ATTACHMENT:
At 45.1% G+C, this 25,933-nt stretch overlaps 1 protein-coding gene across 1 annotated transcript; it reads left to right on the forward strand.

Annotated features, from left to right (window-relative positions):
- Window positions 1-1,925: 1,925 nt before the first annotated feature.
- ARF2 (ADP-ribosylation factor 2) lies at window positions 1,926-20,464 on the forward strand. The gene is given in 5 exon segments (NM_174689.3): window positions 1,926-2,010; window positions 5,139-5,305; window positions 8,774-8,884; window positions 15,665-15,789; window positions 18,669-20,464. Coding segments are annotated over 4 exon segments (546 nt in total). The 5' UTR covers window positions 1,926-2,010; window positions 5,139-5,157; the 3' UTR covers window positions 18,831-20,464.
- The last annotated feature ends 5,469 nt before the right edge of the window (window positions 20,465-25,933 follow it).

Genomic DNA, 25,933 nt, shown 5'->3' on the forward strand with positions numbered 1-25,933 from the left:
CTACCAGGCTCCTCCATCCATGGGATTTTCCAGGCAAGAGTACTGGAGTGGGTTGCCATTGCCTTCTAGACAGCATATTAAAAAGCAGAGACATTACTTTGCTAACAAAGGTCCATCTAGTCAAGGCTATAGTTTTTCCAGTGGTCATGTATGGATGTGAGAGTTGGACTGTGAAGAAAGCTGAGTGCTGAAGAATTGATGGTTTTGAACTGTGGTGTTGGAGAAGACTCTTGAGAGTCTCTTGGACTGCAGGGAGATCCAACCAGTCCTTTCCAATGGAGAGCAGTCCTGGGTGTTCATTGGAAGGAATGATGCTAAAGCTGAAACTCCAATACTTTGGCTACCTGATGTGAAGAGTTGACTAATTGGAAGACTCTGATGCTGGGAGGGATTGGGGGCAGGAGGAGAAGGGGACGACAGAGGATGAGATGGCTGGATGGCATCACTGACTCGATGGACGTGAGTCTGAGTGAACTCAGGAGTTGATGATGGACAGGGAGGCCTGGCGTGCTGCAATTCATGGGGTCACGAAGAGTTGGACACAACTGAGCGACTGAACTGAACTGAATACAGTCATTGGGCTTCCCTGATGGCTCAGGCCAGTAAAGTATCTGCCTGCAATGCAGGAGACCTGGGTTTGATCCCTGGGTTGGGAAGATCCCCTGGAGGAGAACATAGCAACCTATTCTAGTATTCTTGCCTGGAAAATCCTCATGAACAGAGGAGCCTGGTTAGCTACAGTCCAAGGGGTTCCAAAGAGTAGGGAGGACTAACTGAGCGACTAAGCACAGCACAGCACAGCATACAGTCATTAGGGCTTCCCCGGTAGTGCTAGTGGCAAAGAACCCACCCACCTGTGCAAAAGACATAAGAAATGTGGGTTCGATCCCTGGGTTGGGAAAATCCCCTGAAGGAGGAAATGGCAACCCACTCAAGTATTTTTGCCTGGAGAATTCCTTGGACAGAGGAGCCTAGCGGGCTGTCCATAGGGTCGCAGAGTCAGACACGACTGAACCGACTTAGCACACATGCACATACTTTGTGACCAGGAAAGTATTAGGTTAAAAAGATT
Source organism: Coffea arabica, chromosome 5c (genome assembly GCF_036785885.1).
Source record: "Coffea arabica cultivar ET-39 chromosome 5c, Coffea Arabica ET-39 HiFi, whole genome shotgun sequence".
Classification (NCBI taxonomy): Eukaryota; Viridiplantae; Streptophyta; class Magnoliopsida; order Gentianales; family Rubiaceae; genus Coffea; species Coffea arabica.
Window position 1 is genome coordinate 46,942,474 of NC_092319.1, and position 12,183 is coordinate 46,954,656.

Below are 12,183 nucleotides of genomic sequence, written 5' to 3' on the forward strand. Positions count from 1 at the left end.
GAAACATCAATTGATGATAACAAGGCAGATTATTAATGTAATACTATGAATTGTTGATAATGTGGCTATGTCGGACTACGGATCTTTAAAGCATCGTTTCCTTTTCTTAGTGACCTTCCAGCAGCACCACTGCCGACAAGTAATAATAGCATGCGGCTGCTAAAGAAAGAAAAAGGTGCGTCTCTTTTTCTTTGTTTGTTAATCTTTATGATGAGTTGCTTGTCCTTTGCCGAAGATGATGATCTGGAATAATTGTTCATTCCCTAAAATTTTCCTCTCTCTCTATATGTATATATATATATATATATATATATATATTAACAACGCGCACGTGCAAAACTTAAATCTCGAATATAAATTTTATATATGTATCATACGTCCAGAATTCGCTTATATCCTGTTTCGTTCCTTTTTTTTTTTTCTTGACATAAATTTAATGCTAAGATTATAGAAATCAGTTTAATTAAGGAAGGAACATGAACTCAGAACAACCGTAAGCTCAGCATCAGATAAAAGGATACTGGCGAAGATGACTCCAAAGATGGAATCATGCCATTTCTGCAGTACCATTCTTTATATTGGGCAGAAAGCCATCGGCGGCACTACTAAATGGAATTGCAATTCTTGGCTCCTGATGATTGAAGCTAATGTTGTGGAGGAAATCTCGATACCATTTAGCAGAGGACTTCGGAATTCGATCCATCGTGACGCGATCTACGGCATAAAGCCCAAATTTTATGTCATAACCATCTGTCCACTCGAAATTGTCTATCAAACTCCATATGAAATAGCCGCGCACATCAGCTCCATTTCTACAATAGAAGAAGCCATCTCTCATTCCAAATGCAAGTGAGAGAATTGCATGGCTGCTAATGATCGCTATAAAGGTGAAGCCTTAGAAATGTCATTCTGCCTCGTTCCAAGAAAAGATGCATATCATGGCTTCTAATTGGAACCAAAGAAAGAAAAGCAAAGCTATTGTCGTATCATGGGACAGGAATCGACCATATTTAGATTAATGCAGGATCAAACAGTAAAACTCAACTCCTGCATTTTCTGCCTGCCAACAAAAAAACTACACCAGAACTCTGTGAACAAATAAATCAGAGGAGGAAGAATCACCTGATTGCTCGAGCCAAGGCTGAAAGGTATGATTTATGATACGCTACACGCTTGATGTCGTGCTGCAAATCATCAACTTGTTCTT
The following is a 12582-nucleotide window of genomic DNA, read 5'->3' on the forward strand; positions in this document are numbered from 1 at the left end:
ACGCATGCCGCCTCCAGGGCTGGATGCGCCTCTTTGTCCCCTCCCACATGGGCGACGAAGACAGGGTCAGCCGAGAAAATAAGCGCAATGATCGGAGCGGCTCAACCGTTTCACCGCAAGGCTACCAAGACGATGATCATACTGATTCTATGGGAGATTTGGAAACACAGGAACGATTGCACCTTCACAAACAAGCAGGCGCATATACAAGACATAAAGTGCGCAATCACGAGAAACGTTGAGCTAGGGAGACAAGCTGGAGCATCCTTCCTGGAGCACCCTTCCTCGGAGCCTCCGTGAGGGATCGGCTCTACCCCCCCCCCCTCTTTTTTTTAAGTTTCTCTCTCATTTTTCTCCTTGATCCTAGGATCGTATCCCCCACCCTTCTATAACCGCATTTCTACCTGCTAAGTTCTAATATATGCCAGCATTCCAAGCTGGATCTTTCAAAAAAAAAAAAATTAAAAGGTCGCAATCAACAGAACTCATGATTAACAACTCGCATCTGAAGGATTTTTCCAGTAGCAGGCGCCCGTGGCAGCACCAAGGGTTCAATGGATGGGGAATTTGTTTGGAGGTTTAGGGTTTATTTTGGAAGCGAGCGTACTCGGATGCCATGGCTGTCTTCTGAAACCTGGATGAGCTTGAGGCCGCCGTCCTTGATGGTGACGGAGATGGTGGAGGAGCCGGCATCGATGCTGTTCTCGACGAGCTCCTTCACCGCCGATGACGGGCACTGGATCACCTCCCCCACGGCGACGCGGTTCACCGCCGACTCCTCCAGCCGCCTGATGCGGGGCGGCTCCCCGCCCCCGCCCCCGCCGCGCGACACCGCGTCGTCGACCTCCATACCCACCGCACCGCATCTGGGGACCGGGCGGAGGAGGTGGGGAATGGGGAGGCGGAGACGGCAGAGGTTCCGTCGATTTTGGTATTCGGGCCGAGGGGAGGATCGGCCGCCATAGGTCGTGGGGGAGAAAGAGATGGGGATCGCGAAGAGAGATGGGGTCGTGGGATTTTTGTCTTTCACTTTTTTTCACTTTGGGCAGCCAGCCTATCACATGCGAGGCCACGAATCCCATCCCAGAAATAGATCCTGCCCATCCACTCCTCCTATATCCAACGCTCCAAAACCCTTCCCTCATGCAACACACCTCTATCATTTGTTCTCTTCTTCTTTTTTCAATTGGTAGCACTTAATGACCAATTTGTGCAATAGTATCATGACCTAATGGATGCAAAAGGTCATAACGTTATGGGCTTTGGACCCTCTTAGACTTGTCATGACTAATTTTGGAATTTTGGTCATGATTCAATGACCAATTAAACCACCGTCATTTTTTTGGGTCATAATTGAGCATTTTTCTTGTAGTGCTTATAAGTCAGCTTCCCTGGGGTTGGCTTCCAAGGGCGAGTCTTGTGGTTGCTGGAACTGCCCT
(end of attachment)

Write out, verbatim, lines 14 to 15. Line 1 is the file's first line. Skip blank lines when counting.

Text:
The following is a 12582-nucleotide window of genomic DNA, read 5'->3' on the forward strand; positions in this document are numbered from 1 at the left end:
ACGCATGCCGCCTCCAGGGCTGGATGCGCCTCTTTGTCCCCTCCCACATGGGCGACGAAGACAGGGTCAGCCGAGAAAATAAGCGCAATGATCGGAGCGGCTCAACCGTTTCACCGCAAGGCTACCAAGACGATGATCATACTGATTCTATGGGAGATTTGGAAACACAGGAACGATTGCACCTTCACAAACAAGCAGGCGCATATACAAGACATAAAGTGCGCAATCACGAGAAACGTTGAGCTAGGGAGACAAGCTGGAGCATCCTTCCTGGAGCACCCTTCCTCGGAGCCTCCGTGAGGGATCGGCTCTACCCCCCCCCCCTCTTTTTTTTAAGTTTCTCTCTCATTTTTCTCCTTGATCCTAGGATCGTATCCCCCACCCTTCTATAACCGCATTTCTACCTGCTAAGTTCTAATATATGCCAGCATTCCAAGCTGGATCTTTCAAAAAAAAAAAAATTAAAAGGTCGCAATCAACAGAACTCATGATTAACAACTCGCATCTGAAGGATTTTTCCAGTAGCAGGCGCCCGTGGCAGCACCAAGGGTTCAATGGATGGGGAATTTGTTTGGAGGTTTAGGGTTTATTTTGGAAGCGAGCGTACTCGGATGCCATGGCTGTCTTCTGAAACCTGGATGAGCTTGAGGCCGCCGTCCTTGATGGTGACGGAGATGGTGGAGGAGCCGGCATCGATGCTGTTCTCGACGAGCTCCTTCACCGCCGATGACGGGCACTGGATCACCTCCCCCACGGCGACGCGGTTCACCGCCGACTCCTCCAGCCGCCTGATGCGGGGCGGCTCCCCGCCCCCGCCCCCGCCGCGCGACACCGCGTCGTCGACCTCCATACCCACCGCACCGCATCTGGGGACCGGGCGGAGGAGGTGGGGAATGGGGAGGCGGAGACGGCAGAGGTTCCGTCGATTTTGGTATTCGGGCCGAGGGGAGGATCGGCCGCCATAGGTCGTGGGGGAGAAAGAGATGGGGATCGCGAAGAGAGATGGGGTCGTGGGATTTTTGTCTTTCACTTTTTTTCACTTTGGGCAGCCAGCCTATCACATGCGAGGCCACGAATCCCATCCCAGAAATAGATCCTGCCCATCCACTCCTCCTATATCCAACGCTCCAAAACCCTTCCCTCATGCAACACACCTCTATCATTTGTTCTCTTCTTCTTTTTTCAATTGGTAGCACTTAATGACCAATTTGTGCAATAGTATCATGACCTAATGGATGCAAAAGGTCATAACGTTATGGGCTTTGGACCCTCTTAGACTTGTCATGACTAATTTTGGAATTTTGGTCATGATTCAATGACCAATTAAACCACCGTCATTTTTTTGGGTCATAATTGAGCATTTTTCTTGTAGTGCTTATAAGTCAGCTTCCCTGGGGTTGGCTTCCAAGGGCGAGTCTTGTGGTTGCTGGAACTGCCCT